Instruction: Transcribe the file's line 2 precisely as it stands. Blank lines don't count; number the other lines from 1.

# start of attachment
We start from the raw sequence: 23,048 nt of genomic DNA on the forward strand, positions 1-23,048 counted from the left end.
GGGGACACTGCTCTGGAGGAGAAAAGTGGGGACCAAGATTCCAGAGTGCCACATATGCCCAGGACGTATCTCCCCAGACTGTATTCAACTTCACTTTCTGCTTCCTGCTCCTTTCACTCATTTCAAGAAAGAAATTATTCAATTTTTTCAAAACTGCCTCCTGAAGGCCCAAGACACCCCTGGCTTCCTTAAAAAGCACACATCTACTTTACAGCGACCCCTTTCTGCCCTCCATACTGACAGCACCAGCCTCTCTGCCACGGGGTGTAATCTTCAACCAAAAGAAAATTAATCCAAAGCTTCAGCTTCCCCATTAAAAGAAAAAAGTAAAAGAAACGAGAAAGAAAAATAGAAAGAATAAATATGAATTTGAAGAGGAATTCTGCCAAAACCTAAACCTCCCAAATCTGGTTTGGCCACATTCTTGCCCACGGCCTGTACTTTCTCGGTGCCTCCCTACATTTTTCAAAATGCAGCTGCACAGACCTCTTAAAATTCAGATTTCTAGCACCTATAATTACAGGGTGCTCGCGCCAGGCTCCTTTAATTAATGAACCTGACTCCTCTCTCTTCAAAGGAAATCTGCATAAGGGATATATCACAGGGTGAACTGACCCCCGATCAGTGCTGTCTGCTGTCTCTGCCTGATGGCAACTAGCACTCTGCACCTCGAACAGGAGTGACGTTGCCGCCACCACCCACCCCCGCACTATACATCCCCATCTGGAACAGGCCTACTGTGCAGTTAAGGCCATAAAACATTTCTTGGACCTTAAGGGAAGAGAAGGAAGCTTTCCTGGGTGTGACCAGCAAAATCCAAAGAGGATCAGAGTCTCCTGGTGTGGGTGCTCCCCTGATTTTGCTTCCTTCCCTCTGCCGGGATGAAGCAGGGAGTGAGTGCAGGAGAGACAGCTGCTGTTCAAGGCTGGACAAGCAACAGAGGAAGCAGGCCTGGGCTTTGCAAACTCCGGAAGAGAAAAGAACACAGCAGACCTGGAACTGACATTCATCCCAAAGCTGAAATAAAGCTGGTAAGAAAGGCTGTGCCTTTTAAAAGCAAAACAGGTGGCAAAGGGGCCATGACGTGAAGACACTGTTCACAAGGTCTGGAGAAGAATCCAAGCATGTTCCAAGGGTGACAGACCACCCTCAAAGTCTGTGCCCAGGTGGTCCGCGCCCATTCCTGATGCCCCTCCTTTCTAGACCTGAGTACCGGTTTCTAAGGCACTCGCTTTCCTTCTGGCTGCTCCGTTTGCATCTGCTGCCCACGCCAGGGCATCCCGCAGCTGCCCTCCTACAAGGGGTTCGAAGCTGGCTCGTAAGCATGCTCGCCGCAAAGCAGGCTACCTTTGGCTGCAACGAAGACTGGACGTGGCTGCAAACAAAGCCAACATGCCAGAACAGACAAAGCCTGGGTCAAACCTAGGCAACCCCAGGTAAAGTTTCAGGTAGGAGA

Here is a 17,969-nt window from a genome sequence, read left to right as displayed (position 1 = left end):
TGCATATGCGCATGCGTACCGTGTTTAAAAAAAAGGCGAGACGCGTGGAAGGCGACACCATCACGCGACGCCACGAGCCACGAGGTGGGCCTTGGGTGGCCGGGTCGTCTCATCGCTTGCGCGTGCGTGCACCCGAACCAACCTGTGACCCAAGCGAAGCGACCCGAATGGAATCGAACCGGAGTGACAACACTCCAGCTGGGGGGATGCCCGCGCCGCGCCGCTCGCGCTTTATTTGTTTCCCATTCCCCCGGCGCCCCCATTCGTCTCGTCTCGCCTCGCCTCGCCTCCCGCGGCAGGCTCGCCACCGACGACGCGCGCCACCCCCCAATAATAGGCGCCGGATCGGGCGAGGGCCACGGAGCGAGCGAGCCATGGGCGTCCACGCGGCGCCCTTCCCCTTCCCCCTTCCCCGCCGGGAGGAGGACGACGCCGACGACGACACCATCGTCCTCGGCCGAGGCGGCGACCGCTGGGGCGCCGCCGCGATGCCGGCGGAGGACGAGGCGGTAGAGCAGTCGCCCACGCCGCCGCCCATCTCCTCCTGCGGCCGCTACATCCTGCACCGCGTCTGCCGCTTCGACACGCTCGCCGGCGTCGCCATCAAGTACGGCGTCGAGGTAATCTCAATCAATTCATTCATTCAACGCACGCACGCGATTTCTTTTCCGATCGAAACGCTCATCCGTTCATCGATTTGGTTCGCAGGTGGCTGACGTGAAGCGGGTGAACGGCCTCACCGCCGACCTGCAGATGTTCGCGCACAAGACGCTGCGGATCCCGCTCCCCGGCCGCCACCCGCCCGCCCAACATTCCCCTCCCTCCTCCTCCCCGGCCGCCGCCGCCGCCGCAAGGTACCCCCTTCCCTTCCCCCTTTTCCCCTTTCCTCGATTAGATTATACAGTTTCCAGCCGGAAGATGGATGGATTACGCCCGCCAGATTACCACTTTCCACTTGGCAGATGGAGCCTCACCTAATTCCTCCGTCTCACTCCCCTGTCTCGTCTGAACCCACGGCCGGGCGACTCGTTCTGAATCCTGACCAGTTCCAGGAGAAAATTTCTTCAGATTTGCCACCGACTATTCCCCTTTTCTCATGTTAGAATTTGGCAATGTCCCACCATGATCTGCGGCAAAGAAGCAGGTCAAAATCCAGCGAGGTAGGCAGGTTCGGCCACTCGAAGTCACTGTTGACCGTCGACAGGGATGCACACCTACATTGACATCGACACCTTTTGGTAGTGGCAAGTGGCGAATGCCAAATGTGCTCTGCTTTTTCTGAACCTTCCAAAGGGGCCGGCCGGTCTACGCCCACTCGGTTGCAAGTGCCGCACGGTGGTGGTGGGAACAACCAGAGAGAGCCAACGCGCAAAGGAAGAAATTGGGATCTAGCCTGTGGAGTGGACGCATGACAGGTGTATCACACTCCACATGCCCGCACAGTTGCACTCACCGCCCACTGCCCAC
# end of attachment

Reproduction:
GGGGACACTGCTCTGGAGGAGAAAAGTGGGGACCAAGATTCCAGAGTGCCACATATGCCCAGGACGTATCTCCCCAGACTGTATTCAACTTCACTTTCTGCTTCCTGCTCCTTTCACTCATTTCAAGAAAGAAATTATTCAATTTTTTCAAAACTGCCTCCTGAAGGCCCAAGACACCCCTGGCTTCCTTAAAAAGCACACATCTACTTTACAGCGACCCCTTTCTGCCCTCCATACTGACAGCACCAGCCTCTCTGCCACGGGGTGTAATCTTCAACCAAAAGAAAATTAATCCAAAGCTTCAGCTTCCCCATTAAAAGAAAAAAGTAAAAGAAACGAGAAAGAAAAATAGAAAGAATAAATATGAATTTGAAGAGGAATTCTGCCAAAACCTAAACCTCCCAAATCTGGTTTGGCCACATTCTTGCCCACGGCCTGTACTTTCTCGGTGCCTCCCTACATTTTTCAAAATGCAGCTGCACAGACCTCTTAAAATTCAGATTTCTAGCACCTATAATTACAGGGTGCTCGCGCCAGGCTCCTTTAATTAATGAACCTGACTCCTCTCTCTTCAAAGGAAATCTGCATAAGGGATATATCACAGGGTGAACTGACCCCCGATCAGTGCTGTCTGCTGTCTCTGCCTGATGGCAACTAGCACTCTGCACCTCGAACAGGAGTGACGTTGCCGCCACCACCCACCCCCGCACTATACATCCCCATCTGGAACAGGCCTACTGTGCAGTTAAGGCCATAAAACATTTCTTGGACCTTAAGGGAAGAGAAGGAAGCTTTCCTGGGTGTGACCAGCAAAATCCAAAGAGGATCAGAGTCTCCTGGTGTGGGTGCTCCCCTGATTTTGCTTCCTTCCCTCTGCCGGGATGAAGCAGGGAGTGAGTGCAGGAGAGACAGCTGCTGTTCAAGGCTGGACAAGCAACAGAGGAAGCAGGCCTGGGCTTTGCAAACTCCGGAAGAGAAAAGAACACAGCAGACCTGGAACTGACATTCATCCCAAAGCTGAAATAAAGCTGGTAAGAAAGGCTGTGCCTTTTAAAAGCAAAACAGGTGGCAAAGGGGCCATGACGTGAAGACACTGTTCACAAGGTCTGGAGAAGAATCCAAGCATGTTCCAAGGGTGACAGACCACCCTCAAAGTCTGTGCCCAGGTGGTCCGCGCCCATTCCTGATGCCCCTCCTTTCTAGACCTGAGTACCGGTTTCTAAGGCACTCGCTTTCCTTCTGGCTGCTCCGTTTGCATCTGCTGCCCACGCCAGGGCATCCCGCAGCTGCCCTCCTACAAGGGGTTCGAAGCTGGCTCGTAAGCATGCTCGCCGCAAAGCAGGCTACCTTTGGCTGCAACGAAGACTGGACGTGGCTGCAAACAAAGCCAACATGCCAGAACAGACAAAGCCTGGGTCAAACCTAGGCAACCCCAGGTAAAGTTTCAGGTAGGAGA